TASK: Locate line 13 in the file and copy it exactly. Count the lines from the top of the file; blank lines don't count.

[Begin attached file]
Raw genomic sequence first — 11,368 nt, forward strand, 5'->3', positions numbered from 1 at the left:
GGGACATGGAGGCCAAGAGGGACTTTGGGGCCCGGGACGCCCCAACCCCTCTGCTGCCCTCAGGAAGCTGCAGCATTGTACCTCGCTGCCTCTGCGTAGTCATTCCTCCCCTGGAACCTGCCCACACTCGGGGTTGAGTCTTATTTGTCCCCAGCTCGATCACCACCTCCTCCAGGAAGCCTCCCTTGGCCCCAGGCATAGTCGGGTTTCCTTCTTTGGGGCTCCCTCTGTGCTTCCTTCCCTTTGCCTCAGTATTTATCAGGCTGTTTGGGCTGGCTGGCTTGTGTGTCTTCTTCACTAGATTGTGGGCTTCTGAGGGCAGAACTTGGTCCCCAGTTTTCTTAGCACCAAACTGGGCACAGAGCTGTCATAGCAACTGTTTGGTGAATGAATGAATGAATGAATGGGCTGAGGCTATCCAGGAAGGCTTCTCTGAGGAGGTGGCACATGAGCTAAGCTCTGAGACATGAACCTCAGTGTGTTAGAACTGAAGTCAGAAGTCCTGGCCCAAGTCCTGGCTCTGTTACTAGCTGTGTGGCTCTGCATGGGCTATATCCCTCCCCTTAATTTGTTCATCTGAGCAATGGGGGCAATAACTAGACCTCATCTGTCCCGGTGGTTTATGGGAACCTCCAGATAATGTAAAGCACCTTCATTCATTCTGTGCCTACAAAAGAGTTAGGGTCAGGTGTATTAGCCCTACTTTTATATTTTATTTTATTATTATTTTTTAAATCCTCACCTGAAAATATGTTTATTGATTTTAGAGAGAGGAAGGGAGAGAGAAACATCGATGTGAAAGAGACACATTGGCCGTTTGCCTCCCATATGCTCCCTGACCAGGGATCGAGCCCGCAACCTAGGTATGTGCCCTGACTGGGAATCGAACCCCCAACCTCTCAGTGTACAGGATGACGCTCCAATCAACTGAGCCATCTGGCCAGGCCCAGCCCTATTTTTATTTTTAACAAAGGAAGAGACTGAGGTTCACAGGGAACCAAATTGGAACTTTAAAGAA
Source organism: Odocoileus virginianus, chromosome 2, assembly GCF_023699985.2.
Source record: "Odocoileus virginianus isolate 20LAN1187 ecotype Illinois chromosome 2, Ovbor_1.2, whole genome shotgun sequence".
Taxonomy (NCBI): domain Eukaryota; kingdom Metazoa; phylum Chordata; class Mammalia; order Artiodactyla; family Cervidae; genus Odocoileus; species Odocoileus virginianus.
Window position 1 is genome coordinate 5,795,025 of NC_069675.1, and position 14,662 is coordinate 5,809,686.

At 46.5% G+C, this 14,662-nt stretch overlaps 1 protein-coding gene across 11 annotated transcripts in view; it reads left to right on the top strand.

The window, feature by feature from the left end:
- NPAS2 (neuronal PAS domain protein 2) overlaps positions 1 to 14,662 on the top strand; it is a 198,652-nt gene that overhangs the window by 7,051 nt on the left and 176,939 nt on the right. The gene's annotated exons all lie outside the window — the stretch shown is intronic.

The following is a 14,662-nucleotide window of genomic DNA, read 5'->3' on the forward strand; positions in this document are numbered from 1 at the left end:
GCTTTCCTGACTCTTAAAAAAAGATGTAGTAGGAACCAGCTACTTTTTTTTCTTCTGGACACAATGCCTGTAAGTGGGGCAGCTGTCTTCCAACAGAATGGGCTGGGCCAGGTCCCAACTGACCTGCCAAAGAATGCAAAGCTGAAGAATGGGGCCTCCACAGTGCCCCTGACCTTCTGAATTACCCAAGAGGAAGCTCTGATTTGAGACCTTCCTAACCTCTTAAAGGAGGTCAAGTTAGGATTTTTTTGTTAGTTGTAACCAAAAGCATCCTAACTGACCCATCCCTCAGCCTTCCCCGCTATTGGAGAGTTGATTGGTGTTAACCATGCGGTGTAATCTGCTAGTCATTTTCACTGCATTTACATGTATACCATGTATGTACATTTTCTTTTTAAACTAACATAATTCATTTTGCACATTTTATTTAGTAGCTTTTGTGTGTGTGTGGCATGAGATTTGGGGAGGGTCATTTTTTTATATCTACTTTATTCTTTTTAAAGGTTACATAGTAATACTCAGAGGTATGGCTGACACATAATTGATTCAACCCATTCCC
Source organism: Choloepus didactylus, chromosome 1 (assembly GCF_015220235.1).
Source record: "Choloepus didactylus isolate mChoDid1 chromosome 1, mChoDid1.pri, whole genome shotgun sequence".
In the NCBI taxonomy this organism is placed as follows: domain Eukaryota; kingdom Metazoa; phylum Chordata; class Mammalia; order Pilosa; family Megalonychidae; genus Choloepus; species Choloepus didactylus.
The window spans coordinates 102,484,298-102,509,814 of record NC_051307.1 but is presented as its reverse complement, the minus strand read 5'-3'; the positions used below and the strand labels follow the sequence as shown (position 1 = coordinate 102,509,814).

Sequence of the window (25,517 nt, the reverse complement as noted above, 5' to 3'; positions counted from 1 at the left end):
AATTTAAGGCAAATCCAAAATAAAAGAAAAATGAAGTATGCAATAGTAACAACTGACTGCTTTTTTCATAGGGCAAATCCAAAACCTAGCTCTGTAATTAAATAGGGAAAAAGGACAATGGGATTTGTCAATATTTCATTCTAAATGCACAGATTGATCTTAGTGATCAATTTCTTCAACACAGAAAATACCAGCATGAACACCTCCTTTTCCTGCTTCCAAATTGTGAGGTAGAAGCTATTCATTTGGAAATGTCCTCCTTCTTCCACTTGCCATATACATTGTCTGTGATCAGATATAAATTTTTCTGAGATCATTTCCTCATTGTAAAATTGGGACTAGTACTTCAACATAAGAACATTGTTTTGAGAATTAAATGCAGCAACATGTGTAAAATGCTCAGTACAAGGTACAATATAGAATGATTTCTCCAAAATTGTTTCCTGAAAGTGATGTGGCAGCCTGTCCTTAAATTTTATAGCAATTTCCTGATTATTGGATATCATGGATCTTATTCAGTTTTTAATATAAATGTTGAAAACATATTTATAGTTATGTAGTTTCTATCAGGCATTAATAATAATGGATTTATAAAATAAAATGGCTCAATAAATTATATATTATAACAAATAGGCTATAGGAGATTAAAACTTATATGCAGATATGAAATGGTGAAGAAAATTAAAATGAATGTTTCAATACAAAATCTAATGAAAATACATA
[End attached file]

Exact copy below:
Source record: "Choloepus didactylus isolate mChoDid1 chromosome 1, mChoDid1.pri, whole genome shotgun sequence".